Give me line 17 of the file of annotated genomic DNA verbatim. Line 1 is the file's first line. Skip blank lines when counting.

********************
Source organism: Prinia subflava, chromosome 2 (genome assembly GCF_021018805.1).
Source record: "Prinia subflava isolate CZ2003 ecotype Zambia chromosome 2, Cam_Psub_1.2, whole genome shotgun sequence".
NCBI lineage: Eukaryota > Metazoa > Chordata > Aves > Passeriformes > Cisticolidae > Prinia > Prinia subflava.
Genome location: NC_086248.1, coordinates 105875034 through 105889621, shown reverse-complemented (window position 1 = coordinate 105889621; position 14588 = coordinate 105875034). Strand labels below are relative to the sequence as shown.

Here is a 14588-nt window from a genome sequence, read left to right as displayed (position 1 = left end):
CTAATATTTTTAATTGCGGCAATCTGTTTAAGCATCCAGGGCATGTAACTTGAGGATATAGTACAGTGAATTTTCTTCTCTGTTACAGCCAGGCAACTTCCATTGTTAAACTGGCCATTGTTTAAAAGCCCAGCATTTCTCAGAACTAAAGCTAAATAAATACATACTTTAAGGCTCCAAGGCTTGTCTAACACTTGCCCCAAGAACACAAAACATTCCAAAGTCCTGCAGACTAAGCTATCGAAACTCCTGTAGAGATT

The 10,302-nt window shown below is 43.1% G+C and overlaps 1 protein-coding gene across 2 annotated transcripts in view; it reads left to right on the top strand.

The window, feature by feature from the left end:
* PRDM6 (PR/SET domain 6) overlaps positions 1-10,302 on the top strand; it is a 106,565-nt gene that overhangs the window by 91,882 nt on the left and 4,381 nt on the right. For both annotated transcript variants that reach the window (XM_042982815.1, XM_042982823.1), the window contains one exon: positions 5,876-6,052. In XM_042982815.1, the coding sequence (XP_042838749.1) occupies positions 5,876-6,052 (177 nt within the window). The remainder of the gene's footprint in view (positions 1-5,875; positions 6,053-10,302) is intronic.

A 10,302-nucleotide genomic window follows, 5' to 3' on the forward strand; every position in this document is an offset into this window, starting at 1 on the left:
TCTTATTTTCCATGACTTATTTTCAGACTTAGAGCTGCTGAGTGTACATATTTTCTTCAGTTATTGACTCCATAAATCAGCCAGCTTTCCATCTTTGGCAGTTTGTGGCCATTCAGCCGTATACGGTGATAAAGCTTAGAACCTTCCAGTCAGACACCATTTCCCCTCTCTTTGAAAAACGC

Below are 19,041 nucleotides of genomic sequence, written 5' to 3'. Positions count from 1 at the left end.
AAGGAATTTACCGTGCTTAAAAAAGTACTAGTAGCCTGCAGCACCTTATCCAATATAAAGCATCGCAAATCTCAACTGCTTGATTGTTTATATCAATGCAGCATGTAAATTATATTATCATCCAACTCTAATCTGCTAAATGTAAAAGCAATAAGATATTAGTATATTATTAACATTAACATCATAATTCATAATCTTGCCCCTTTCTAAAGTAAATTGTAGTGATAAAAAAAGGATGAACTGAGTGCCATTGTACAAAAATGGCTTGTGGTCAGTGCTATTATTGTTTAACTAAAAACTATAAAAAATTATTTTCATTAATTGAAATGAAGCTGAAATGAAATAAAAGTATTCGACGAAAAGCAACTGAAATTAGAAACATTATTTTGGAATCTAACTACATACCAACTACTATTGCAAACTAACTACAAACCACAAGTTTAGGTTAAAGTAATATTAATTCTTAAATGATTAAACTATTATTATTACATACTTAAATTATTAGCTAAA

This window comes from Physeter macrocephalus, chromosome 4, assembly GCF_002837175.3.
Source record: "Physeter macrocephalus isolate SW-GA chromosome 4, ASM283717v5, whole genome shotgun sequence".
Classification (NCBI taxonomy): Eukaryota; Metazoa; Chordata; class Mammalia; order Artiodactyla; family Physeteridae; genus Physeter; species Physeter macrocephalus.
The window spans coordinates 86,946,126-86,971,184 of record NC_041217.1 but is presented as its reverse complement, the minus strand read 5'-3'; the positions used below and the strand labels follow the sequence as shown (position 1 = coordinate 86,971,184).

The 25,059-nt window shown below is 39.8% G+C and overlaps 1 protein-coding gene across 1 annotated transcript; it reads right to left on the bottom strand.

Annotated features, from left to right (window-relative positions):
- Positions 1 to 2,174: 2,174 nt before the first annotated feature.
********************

The window spans coordinates 86,946,126-86,971,184 of record NC_041217.1 but is presented as its reverse complement, the minus strand read 5'-3'; the positions used below and the strand labels follow the sequence as shown (position 1 = coordinate 86,971,184).